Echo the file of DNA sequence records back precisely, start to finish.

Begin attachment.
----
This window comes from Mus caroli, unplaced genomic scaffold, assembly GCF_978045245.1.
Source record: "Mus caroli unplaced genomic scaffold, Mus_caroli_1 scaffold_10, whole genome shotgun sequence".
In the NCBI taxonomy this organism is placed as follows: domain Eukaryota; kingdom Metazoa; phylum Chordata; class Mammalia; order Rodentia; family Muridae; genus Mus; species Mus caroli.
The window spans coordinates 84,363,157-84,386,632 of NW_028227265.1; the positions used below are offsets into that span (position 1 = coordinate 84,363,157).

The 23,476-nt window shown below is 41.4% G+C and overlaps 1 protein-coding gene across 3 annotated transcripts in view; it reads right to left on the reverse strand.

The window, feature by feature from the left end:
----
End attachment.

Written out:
This window comes from Mus caroli, unplaced genomic scaffold, assembly GCF_978045245.1.
Source record: "Mus caroli unplaced genomic scaffold, Mus_caroli_1 scaffold_10, whole genome shotgun sequence".
In the NCBI taxonomy this organism is placed as follows: domain Eukaryota; kingdom Metazoa; phylum Chordata; class Mammalia; order Rodentia; family Muridae; genus Mus; species Mus caroli.
The window spans coordinates 84,363,157-84,386,632 of NW_028227265.1; the positions used below are offsets into that span (position 1 = coordinate 84,363,157).

The 23,476-nt window shown below is 41.4% G+C and overlaps 1 protein-coding gene across 3 annotated transcripts in view; it reads right to left on the reverse strand.

The window, feature by feature from the left end: